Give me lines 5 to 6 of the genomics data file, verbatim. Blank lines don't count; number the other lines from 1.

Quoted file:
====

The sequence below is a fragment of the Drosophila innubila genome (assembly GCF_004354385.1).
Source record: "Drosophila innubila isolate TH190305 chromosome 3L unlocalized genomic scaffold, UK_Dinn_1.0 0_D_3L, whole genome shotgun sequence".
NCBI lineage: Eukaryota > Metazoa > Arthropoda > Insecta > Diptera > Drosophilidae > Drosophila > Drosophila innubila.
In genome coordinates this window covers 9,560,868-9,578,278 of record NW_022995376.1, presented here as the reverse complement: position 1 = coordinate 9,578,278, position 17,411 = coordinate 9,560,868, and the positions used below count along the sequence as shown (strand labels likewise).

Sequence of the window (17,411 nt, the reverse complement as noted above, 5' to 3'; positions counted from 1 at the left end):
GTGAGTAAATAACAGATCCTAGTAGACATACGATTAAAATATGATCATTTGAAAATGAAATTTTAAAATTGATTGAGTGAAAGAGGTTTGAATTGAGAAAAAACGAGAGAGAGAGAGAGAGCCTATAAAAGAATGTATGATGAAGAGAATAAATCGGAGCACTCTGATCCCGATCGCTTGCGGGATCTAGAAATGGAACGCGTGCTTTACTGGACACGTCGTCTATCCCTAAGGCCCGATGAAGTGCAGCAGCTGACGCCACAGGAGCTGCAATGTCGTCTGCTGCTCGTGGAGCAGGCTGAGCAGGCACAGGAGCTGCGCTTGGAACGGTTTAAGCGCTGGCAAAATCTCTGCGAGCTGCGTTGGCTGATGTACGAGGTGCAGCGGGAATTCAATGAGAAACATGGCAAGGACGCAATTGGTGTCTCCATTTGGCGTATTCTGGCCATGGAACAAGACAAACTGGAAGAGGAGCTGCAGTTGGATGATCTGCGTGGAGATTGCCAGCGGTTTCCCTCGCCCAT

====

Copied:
Sequence of the window (17,411 nt, the reverse complement as noted above, 5' to 3'; positions counted from 1 at the left end):
GTGAGTAAATAACAGATCCTAGTAGACATACGATTAAAATATGATCATTTGAAAATGAAATTTTAAAATTGATTGAGTGAAAGAGGTTTGAATTGAGAAAAAACGAGAGAGAGAGAGAGAGCCTATAAAAGAATGTATGATGAAGAGAATAAATCGGAGCACTCTGATCCCGATCGCTTGCGGGATCTAGAAATGGAACGCGTGCTTTACTGGACACGTCGTCTATCCCTAAGGCCCGATGAAGTGCAGCAGCTGACGCCACAGGAGCTGCAATGTCGTCTGCTGCTCGTGGAGCAGGCTGAGCAGGCACAGGAGCTGCGCTTGGAACGGTTTAAGCGCTGGCAAAATCTCTGCGAGCTGCGTTGGCTGATGTACGAGGTGCAGCGGGAATTCAATGAGAAACATGGCAAGGACGCAATTGGTGTCTCCATTTGGCGTATTCTGGCCATGGAACAAGACAAACTGGAAGAGGAGCTGCAGTTGGATGATCTGCGTGGAGATTGCCAGCGGTTTCCCTCGCCCAT